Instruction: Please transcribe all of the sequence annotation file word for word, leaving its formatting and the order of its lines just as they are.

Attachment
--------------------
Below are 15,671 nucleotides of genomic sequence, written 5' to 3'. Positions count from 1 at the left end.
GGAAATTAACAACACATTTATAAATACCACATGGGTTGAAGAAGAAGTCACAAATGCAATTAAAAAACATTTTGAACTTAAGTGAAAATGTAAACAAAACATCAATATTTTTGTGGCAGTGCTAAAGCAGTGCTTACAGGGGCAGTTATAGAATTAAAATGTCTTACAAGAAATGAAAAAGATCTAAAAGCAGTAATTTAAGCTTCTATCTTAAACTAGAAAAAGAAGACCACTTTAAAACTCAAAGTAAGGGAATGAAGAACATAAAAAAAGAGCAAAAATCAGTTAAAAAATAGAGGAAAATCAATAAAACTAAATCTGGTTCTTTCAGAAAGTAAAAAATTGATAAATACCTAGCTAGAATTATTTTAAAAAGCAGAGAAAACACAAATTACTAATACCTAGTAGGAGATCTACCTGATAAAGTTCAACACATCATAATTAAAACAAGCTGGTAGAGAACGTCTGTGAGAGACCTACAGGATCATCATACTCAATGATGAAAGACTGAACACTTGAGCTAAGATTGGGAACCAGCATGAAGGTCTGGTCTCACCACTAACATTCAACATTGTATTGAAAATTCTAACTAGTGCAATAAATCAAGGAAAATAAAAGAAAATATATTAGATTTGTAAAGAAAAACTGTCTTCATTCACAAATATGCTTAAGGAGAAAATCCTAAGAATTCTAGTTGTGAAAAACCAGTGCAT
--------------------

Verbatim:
Below are 15,671 nucleotides of genomic sequence, written 5' to 3'. Positions count from 1 at the left end.
GGAAATTAACAACACATTTATAAATACCACATGGGTTGAAGAAGAAGTCACAAATGCAATTAAAAAACATTTTGAACTTAAGTGAAAATGTAAACAAAACATCAATATTTTTGTGGCAGTGCTAAAGCAGTGCTTACAGGGGCAGTTATAGAATTAAAATGTCTTACAAGAAATGAAAAAGATCTAAAAGCAGTAATTTAAGCTTCTATCTTAAACTAGAAAAAGAAGACCACTTTAAAACTCAAAGTAAGGGAATGAAGAACATAAAAAAAGAGCAAAAATCAGTTAAAAAATAGAGGAAAATCAATAAAACTAAATCTGGTTCTTTCAGAAAGTAAAAAATTGATAAATACCTAGCTAGAATTATTTTAAAAAGCAGAGAAAACACAAATTACTAATACCTAGTAGGAGATCTACCTGATAAAGTTCAACACATCATAATTAAAACAAGCTGGTAGAGAACGTCTGTGAGAGACCTACAGGATCATCATACTCAATGATGAAAGACTGAACACTTGAGCTAAGATTGGGAACCAGCATGAAGGTCTGGTCTCACCACTAACATTCAACATTGTATTGAAAATTCTAACTAGTGCAATAAATCAAGGAAAATAAAAGAAAATATATTAGATTTGTAAAGAAAAACTGTCTTCATTCACAAATATGCTTAAGGAGAAAATCCTAAGAATTCTAGTTGTGAAAAACCAGTGCAT